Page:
Do I see a knockout for Christianity? Nope.

First. Islam is pretty well defined. And they aren’t dopes and their religious beliefs are not nutso. (they do believe in God you know). The religion struggles with extremists but their moderate traditionalists will step up to the plate one day.

Second. History has proven no religion gets “knocked out.” Certainly can get knocked around but many people associate different paths to God. That won’t change. Human nature is choice. One would tend to believ
e (me being the one in this case) that God likes people having a choice in their beliefs.

Third. Islam has the momentum. I read somewhere it is the fastest growing religion globally. And not everyone joining is being coerced. I believe their clarity of “what Islam is” is allowing people to make a distinct choice. (of course, non believers beware)

Fourth. I just cannot envision a Christian knockout punch. That doesn’t mean it won’t appear I just cannot see it at the moment.

Can Christianity win the fight? Absolutely yes. Tricky and challenging but I believe it can be done. I truly believe in my heart that winning the bout revolves around clear definition and cutting people from the team, in particular, the nutso Christian extremists and internal staff (priests and such) who have broken the rules. Taking those specific actions – vocally, clearly, unequivocally – differentiates Christianity from Islam.

Currently Christianity is mush and its extremists are uncoordinated and verbally inept in the PR department. Islamic moderates are silent and Islam extremists are vocal (coordinated as a group, clear in its communications and beliefs – regardless of how wacky they may be — and they have the PR game down).


Three thoughts in taking steps to stop getting your ass kicked:


1. Get Organized. Remember. It is called organized religion not organization religion. Get organized but don’t let organizations get in the way.

  • Organized idea 1: As outlined earlier get the different Christian perspectives together and gain alignment. Be organized and focused on the core aspects.
  • Organized idea 2: Ralph Nader just published an interesting book “Only the Super-Rich Can Save Us!”highlighting a thought that the way to create change was to have the most successful business leaders gather together and lead the change America needs. Why can’t Christian non-church tied business leaders do the same?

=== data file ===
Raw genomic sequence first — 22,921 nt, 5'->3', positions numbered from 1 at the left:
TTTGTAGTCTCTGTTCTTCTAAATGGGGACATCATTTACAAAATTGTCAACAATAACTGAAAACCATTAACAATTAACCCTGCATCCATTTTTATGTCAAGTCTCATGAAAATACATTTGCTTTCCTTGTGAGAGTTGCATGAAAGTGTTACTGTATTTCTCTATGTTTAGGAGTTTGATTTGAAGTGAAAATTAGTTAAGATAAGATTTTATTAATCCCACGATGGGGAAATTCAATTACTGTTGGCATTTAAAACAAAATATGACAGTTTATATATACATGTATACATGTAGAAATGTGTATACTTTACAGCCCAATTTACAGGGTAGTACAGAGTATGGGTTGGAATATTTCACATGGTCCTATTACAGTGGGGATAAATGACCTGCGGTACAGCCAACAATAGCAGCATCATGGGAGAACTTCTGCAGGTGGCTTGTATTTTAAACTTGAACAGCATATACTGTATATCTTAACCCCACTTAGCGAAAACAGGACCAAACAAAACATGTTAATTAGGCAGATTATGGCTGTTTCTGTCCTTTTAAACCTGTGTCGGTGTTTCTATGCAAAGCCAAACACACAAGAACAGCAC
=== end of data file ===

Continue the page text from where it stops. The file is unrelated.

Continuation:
2. Create construct. Cut contradictions. Focus on the core aspects and create a construct for people to simplify, focus and understand. I understand religion has “dimensions” but on core aspects there should be no contradictions within Christian belief. If there are “rules of the road” then set them up. Be clear. For example, “You can do this but you cannot do this.” You know what I mean. If the “organized group” cannot agree on this construct then how the heck do you think the general public will be able to agree with anything?



3. Discipline. Christian leaders (upper, middle and lower management) all need to follow the rules. Those they lead maybe make “human” mistakes and earn forgiveness but leaders are role models and cannot be permitted to make ‘core aspect’ mistakes and be forgiven. The leadership team is judged on how disciplined it is in following the master design/construct. This isn’t easy but nothing really good is.


That’s it.

That is what was on my mind.

You can certainly debate individual points. But don’t let that stop you from thinking about the overall perspective because something needs to be done.


“Staying the course” is not an option. And maybe what I wrote can be a spark for someone else defining “what is right” if this isn’t. Good luck.

About the author: Bruce McTague is probably considered a non-believer by Christians and Muslims. But he does believe in God. He would lean toward the Christian version of God but mostly believes that people should have the right to choose and make an educated choice with regard to religion and their path to God. He is, in general, a supporter of organized religion and its directed thinking of God. Despite not having a specific religion nor attends church he finds that in times of desperation and depression it is comforting to think that God maybe looking over his particular little corner of the world. And maybe he feels passionate about this topic because in the end he believes that God represents Hope. And everyone everywhere deserves to have hope.



Additional note: written while “One” by U2 was playing – the version with Mary J Blige – this may have inadvertently inspired some thoughts. I recommend everyone listening to this version.

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Written by Bruce